African Meatballs

This is a guest post by my dear friend Candice. We both share a love of cooking, baking, and all things food-related. We're also part of a meal exchange group with two other couples. Every week, we each pick a recipe and quadruple it. Then, we pack up portions to trade. One cooking session turns into four weeknight meals. Genius! When I tasted the African Meatballs that Candice made for this last exchange, I immediately asked her to do a guest post. They're so good!

When Becky first asked me to share my African Meatball recipe, I couldn't be more delighted! For my husband, Matt, and I, this is the only way to eat meatballs. What makes these meatballs so special? Well, for one thing, they are more like a faux-meatball, in the most delicious sense. They incorporate a large quantity of sesame and pumpkin/melon seeds, which help keep the meatballs together, and this also gives them a special flavor that is uniquely satisfying.

Now, I will admit, I've never been a huge fan of meatballs. I hate the way they would make the bread soggy on sandwiches. I didn't appreciate their presence in bowls of Chef-Boy-R-Dee. And I didn't enjoy those greasy fried blobs lurking in my spaghetti noodles. But these African meatballs have changed my mind and they've quickly become one of my favorite ways to use ground meat. Plus, if you're looking to reduce the amount of meat you consume, these meatballs are actually less meaty (and tastier, in my opinion); you will get the savory flavor with the meat, and you get more meatballs too!

So I will stop my proselytizing and get down to the recipe. Feel free to substitute ground pork, chicken, turkey, or lamb for beef (last time I made these, I used a 1/2 pound of pork sausage and a 1/2 pound of beef). I haven't tried it with soy crumbles or any other vegetarian substitute, but I am curious if using bulgur or quinoa would work. You can substitute pumpkin or squash seeds for the melon seeds (I usually substitute roasted and salted pepitas because they are easier to find and they are salty enough that I don't need to add that much more salt to the mixture). Feel free to adjust the amount of water in the sauce, depending on how thick you want it. If you have a cookie scooper, this would be a great time to use it when forming the meatballs.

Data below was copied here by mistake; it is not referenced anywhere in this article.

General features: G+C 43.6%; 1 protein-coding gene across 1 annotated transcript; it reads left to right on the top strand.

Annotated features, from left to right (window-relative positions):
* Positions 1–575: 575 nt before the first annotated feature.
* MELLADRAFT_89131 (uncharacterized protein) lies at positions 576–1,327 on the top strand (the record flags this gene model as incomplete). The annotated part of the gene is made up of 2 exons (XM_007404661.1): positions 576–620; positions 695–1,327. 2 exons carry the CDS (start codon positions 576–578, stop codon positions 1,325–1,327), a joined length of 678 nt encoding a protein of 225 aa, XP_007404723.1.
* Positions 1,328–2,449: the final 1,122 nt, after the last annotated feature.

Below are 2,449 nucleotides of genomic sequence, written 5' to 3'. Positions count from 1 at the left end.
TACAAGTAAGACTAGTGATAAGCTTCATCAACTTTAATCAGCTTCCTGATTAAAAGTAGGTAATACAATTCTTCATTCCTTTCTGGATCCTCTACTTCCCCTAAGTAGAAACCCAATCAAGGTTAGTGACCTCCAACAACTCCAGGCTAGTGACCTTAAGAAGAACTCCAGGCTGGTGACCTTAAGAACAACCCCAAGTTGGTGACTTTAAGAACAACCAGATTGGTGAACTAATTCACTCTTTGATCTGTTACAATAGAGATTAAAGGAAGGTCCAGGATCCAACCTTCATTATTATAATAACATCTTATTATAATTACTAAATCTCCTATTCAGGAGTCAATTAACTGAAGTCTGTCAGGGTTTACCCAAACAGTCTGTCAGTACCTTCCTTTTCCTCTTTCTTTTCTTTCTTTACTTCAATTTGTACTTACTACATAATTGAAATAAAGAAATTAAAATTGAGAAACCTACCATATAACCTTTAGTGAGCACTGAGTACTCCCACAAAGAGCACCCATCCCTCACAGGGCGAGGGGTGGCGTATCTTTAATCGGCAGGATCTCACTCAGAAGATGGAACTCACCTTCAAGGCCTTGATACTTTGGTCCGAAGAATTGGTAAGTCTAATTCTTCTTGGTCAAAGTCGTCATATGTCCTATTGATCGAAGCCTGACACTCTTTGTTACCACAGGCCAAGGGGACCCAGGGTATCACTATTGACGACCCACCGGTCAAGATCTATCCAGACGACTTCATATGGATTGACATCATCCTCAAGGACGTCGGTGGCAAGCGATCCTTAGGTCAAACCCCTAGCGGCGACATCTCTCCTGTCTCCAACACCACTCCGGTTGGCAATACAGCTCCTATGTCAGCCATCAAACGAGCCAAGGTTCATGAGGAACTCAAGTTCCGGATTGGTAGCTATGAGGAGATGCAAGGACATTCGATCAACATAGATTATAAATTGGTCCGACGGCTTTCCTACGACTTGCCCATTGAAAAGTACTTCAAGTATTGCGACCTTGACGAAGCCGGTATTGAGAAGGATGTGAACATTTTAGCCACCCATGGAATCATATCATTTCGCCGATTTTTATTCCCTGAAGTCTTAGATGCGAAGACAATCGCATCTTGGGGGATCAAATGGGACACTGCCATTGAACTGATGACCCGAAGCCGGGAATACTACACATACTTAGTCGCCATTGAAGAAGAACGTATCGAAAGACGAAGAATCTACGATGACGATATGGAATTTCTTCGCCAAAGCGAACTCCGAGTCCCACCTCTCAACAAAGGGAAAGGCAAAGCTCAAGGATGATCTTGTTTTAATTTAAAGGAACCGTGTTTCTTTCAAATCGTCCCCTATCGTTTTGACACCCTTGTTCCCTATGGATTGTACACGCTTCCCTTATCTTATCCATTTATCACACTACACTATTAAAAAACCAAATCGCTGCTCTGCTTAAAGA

African Meatballs (Chad)
Also known as "Kanda" (KAHN-dah)
Slightly adapted from "Extending the Table" by Joetta Handrich Schlabach
Original recipe submitted by Thamar Nelimta (of Bitkine, Chad) and Anita Hostetler (of N'Djamena, Chad)
Makes 4 servings.


1/4 cup green onions, chopped (50 ml)
1/4 cup celery, chopped (50 ml)
4 tablespoons fresh parsley or cilantro, chopped (60 ml)
4 cloves of garlic, chopped
1 lb ground beef (500 g)
Grind in meat grinder, food processor, or blender.

1 cup sesame seeds (250 ml)
1 1/2 cup melon seeds (pumpkin, squash, pepitas, etc.) (375 ml)
Put through food processor or whirl in blender. Add a bit of water if needed to make blending possible. Be careful not to over-blend or you may end up with a butter-like consistency, which makes mixing with the meat a challenge. Combine meat and seed mixtures together.

1 to 1 1/4 teaspoon salt (5-6 ml)
1/4 teaspoon pepper (1 ml)
olive oil
1 onion, chopped
Add to meat mixture. Heat a little oil in a pan or heavy bottomed cast-iron skillet. Form and cook a small meatball. Taste and add more salt to mixture if needed. Form the rest of the mixture into meatballs. Heat more oil in the skillet. Cook meatballs and onion together; brown and simmer 5 minutes. Remove from pan and prepare sauce in same pan.


scant 1/4 cup olive oil
1 onion, chopped
1/4 cup tomato paste (50 ml)
1/2 teaspoon salt (2 ml)
1 bouillon cube (omit if using chicken broth)
corn starch, if desired
Saute together in pan. If you like a thicker sauce, you can add a bit of corn starch.

2 cups water (500 ml) (or chicken broth)
Add to pan and bring to a boil. Place meatballs in sauce and cook 10 minutes. Serve alone or over rice, quinoa, or couscous. Meatballs and sauce pair nicely with sauteed garlicky greens (mustard, kale, collards, etc.) or roasted beets (pictured).